Enlightened fictions and the romantic nation: contesting ideological formations of Scottish writing over the long eighteenth century

McKeever, Gerard (2011) Enlightened fictions and the romantic nation: contesting ideological formations of Scottish writing over the long eighteenth century. MPhil(R) thesis, University of Glasgow.

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Printed Thesis Information: https://eleanor.lib.gla.ac.uk/record=b2890987


This study engages with the contemporary academic revision of Scottish Romanticism. It attempts to aid an understanding of both how this literature functions ideologically, and the nature of the relationship between this work and the wider British Romantic literary sphere. Central to the topical focus is the issue of Scottish national identity, and how over the 'long eighteenth century' – citing the Union of 1707 as one crucial ideological origin for Scottish Romanticism – Scottish literature develops a highly complex aesthetic framework regarding national identity which is engaged in a multifaceted dialogue on the political, social and economic situation in Scotland during the period. This literature interacts on a number of levels with Scottish Enlightenment thought, and in particular the British historiographical revision enacted by theories of stadial development. However, the question remains whether literature of the period primarily helped to rescue a notion of Scottish identity from annihilation within the British state, or aided the transition from Scotland to ‘North-Britain’ in a political disarming of nationhood through romanticization and antiquarianism. This focus is an essential feature of an attempt in this study to identity the factors which distinguish Scottish Romanticism’s approach to social and political dialogue within the wider British Romantic tradition.

In order to address this, a critical framework is developed, drawing upon the work of important scholars in this field, including: Murray Pittock, Ian Duncan, Cairns Craig, Susan Manning and Nigel Leask, and serves as an important departure point. This combines with a focus on the relationship between notions of the aesthetic and political or social engagement – what this study terms polemical material – in literature. Through this critical structure, an analysis of some key ideological features of Scottish Romanticism regarding literature’s engagement with political and social debate is presented. Given the central importance of political and social issues – alongside the development of new aesthetic trends in literature – to not only Scottish Romanticism but the wider British and European Romantic literary canon, this focus facilitates an effective exploration of this literature.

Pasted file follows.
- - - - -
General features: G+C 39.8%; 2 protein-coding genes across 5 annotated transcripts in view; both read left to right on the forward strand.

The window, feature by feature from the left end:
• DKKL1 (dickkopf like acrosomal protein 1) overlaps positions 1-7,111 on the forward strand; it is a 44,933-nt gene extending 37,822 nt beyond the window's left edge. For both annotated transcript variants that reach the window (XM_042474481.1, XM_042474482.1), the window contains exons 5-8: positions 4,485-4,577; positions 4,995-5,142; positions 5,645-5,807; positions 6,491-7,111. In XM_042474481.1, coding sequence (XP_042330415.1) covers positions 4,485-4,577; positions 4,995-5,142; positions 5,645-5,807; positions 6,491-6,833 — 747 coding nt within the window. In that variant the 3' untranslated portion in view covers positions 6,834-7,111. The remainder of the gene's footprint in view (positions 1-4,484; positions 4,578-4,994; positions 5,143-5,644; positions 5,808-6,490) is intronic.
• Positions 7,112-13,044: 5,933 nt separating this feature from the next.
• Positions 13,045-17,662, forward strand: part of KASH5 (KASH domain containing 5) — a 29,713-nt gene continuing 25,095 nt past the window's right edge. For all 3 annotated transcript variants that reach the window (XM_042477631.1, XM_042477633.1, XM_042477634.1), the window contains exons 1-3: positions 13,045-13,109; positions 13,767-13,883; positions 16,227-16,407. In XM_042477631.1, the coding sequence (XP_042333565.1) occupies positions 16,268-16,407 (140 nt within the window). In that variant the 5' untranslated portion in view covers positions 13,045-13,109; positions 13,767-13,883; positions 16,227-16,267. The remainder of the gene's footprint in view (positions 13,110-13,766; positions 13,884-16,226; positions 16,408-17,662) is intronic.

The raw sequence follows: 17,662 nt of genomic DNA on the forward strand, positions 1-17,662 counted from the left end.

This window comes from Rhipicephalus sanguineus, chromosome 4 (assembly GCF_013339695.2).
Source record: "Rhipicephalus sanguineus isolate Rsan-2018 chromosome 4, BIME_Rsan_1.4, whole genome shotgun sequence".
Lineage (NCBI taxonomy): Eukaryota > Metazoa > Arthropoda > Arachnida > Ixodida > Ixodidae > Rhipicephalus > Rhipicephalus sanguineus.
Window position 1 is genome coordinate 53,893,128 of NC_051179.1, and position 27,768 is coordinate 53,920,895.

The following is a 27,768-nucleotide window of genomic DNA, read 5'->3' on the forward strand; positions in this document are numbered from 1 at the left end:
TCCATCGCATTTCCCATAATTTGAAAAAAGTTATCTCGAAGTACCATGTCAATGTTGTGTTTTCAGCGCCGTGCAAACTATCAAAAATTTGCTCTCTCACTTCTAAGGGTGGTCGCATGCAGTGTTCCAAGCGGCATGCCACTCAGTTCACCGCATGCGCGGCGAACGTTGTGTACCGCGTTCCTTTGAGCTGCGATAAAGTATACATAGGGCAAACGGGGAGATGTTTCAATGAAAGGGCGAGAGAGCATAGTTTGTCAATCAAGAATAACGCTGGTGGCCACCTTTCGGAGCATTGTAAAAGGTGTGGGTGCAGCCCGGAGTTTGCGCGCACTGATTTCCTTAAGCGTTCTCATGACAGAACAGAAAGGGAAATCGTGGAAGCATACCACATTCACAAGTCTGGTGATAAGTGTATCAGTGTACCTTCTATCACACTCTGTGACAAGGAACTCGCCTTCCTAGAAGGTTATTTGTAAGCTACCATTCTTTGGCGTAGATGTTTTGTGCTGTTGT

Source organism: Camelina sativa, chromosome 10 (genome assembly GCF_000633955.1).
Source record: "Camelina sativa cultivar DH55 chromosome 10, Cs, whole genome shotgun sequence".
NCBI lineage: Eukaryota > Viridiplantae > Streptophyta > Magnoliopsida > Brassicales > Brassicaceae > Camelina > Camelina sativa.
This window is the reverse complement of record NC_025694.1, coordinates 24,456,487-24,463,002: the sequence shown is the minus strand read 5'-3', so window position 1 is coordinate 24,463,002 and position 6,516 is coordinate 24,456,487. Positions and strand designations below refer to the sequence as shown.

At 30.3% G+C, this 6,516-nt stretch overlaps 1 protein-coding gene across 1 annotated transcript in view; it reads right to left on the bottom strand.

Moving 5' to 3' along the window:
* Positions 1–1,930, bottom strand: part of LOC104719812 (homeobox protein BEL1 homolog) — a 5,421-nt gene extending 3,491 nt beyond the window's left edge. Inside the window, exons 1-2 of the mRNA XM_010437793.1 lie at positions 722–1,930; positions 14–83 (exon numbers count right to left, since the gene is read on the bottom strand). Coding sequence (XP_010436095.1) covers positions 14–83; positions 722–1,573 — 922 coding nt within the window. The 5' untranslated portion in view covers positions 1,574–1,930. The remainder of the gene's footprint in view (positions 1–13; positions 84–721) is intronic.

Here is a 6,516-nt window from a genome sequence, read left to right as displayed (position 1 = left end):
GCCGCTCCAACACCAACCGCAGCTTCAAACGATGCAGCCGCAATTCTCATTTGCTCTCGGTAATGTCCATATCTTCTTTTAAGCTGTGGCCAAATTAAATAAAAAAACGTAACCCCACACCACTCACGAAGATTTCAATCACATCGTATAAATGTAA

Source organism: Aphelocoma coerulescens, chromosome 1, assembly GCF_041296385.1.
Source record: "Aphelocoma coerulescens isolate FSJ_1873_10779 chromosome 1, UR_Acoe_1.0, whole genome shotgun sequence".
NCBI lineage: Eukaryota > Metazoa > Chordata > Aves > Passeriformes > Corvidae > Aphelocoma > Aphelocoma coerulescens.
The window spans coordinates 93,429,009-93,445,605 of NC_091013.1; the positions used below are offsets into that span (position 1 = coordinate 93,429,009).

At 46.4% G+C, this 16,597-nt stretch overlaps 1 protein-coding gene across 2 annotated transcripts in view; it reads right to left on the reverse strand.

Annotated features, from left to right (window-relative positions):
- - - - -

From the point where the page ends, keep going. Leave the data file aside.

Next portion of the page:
A selection of works from key Scottish writers – Robert Burns, James Hogg, Walter Scott and John Galt – provides the main literary focus in an attempt to achieve an understanding of how the theoretical elements of the argument operate in a practical setting. In particular, an extended analysis of Hogg's lesser-studied The Three Perils of Women posits the work as a central text in elucidating some of the central ideological conflicts under investigation. The study also takes account of the relationship between Scottish literature and the wider British Romantic sphere, moving to contextualise this material in light of some canonically-pivotal English examples, while the textual relationships between Scottish Romanticism and the writing of the Scottish Enlightenment are also of keen interest. It is hoped that this project provides a fresh and original contribution to the body of Scottish Romantic studies, yet one which consciously builds upon the strong critical work currently appearing in this field.

Item Type: Thesis (MPhil(R))
Qualification Level: Masters
Keywords: Eighteenth century, romanticism, nation, Scotland, Burns, Hogg, Scott, Galt, romantic, enlightenment, aesthetics, long eighteenth century, scottish romanticism, Robert Burns, James Hogg, Walter Scott, John Galt, enlightened
Subjects: P Language and Literature > PN Literature (General) > PN0080 Criticism
P Language and Literature > PE English
P Language and Literature > PR English literature
Colleges/Schools: College of Arts > School of Critical Studies > English Literature
Supervisor's Name: Benchimol, Dr. Alex
Date of Award: 2011
Depositing User: Mr Gerard McKeever
Unique ID: glathesis:2011-3010
Copyright: Copyright of this thesis is held by the author.
Date Deposited: 18 Nov 2011
Last Modified: 10 Dec 2012 14:02
URI: http://theses.gla.ac.uk/id/eprint/3010

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